Coral Reef Animals

Underneath the ocean waters, coral reefs are home to various sea creatures – earning them the name “rainforests of the sea”. These include clams, corals, fish, sea turtles, sponges, etc. The reefs are generally built of stony corals held together by calcium carbonate. Notable coral reef ecosystems include the Great Barrier Reef in Australia, the Belize Barrier Reef off the Caribbean coast, and the Tubbataha Reefs in the Philippines.

In recent times, these habitats are threatened by various human activities like destructive fishing practices, disease, global climate change, ship groundings, and water pollution.

Coral Reef Animals

List of Animals that live in Coral Reefs


  • Dugong


  • Flatback Sea Turtle
  • Green Sea Turtle
  • Hawksbill Sea Turtle
  • Kemp’s Ridley Sea Turtle
  • Leatherback Sea Turtle
  • Loggerhead Sea Turtle
  • Olive Ridley Sea Turtle


  • African Lionfish
  • Banded Lionfish
  • Banded Pipefish
  • Bartlett’s Anthias
  • Bentfin Devil Ray
  • Bicolour Parrotfish
  • Blacktip Reef Shark
  • Blue Parrotfish
  • Blue Tang
  • Broadclub Cuttlefish
  • Caribbean Reef Shark
  • Chilean Devil Ray
  • Clarke’s Anemonefish
  • Clearfin Lionfish
  • Common Lionfish
  • Copperband Butterflyfish
  • Devilfish
  • Dragon Moray Eel
  • Flamboyant Cuttlefish
  • Giant Moray Eel
  • Giant Oceanic Manta Ray
  • Green Humphead Parrotfish
  • Green Moray Eel
  • Hairy Frogfish
  • Harlequin Tuskfish
  • Humphead Wrasse
  • Indian Mud Moray Eel
  • Leafy Seadragon
  • Lesser Devil Ray
  • Longnose Butterflyfish
  • Mandarinfish
  • Marbled Parrotfish
  • Maroon Clownfish
  • Moorish Idol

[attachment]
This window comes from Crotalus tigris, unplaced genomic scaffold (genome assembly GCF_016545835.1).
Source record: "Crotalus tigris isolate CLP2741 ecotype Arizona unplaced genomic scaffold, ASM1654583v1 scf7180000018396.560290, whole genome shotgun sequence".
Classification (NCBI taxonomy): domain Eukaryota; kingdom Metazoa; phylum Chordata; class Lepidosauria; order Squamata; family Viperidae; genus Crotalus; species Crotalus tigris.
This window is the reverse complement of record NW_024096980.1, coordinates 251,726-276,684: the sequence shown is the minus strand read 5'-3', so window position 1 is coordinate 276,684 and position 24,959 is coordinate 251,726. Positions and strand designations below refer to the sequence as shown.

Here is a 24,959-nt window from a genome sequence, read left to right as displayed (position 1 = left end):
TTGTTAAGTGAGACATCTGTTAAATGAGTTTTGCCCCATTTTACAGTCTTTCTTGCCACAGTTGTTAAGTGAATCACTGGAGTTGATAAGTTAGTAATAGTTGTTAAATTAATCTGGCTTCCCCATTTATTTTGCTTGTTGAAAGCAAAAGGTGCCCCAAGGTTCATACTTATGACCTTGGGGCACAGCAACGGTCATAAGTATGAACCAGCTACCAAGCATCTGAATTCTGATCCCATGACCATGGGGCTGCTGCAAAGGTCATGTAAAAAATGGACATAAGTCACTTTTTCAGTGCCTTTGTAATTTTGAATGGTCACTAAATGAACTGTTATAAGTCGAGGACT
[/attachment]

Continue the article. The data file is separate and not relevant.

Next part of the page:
• Munk’s Devil Ray
  • Ocellaris Clownfish
  • Orange Clownfish
  • Oriental Butterflyfish
  • Pearlscale Butterflyfish
  • Pennant Coralfish
  • Pharaoh Cuttlefish
  • Potato Grouper
  • Princess Parrotfish
  • Raccoon Butterflyfish
  • Rainbow Parrotfish
  • Red Lionfish
  • Reef Manta Ray
  • Saddleback Butterflyfish
  • Schooling Bannerfish
  • Shortfin Devil Ray
  • Snowflake Moray Eel
  • Squarespot
  • Stoplight Parrotfish
  • Sunburst Butterflyfish
  • Threadfin Butterflyfish
  • Turkey Moray Eel
  • Vagabond Butterflyfish
  • Whitetip Reef Shark
  • Yellow Pyramid Butterflyfish
  • Yellow Tang
  • Yellow Longnose Butterflyfish
  • Yellow-edged Moray Eel
  • Yellow-headed Jawfish
  • Zebra Moray
  • Zebra Shark


  • Bamboo Coral
  • Big Blue Octopus
  • Bigfin Reef Squid
  • Black Sea Rod
  • Blue Sea Star
  • Blue-lined Octopus
  • Brain Coral
  • Beadlet Anemone
  • Bubble-tip Anemone
  • Carpet Anemone
  • Caribbean Reef Octopus
  • Christmas Tree Worm
  • Common Starfish
  • Crown-of-thorns Starfish
  • Day Octopus
  • Dead Man’s Fingers
  • Giant Clam
  • Giant Green Anemone
  • Greater Blue-ringed Octopus
  • Harlequin Shrimp
  • Moon Jellyfish
  • Octopus Coral
  • Organ Pipe Coral
  • Pacific Purple Sea Urchin
  • Precious Coral
  • Queen Conch
  • Red Sea Urchin
  • Sand Dollar
  • Southern Blue-ringed Octopus
  • Staghorn Coral
  • Stove Pipe Sponge
  • Sunflower Sea Star
  • Zooplankton


  • Many fish living in the coral reefs are small and flat to quickly flee inside the various crevices throughout the structure. Examples include various species of clownfish and moray eels.
  • Most of the animals in a coral reef biome are brightly colored. The colors may discourage predators as they indicate that the targeted prey is poisonous while also serving as effective camouflage against the coral reef backdrop.
  • Several animals have a symbiotic relationship with one another. For instance, clownfish have immunity to the venom of the sea anemone, letting the fish live among their tentacles freely. In return, the clownfish feed on the parasites infesting the anemone, keeping it healthy.


1. What is the dominant species of a coral reef?

The stony corals that make up the reef are the dominant animals forming a reef.

2. Are there endangered animals living in coral reefs?

Yes, dugongs and several species of turtles are considered endangered species.

3. Did any animals living in coral reefs go extinct?

The short-nosed sea snake was believed to have gone extinct, but in 2021 an extant population was discovered in Ashmore Reef. However, whether or not the discovered species is the same as the short-nosed sea snake has yet to be determined.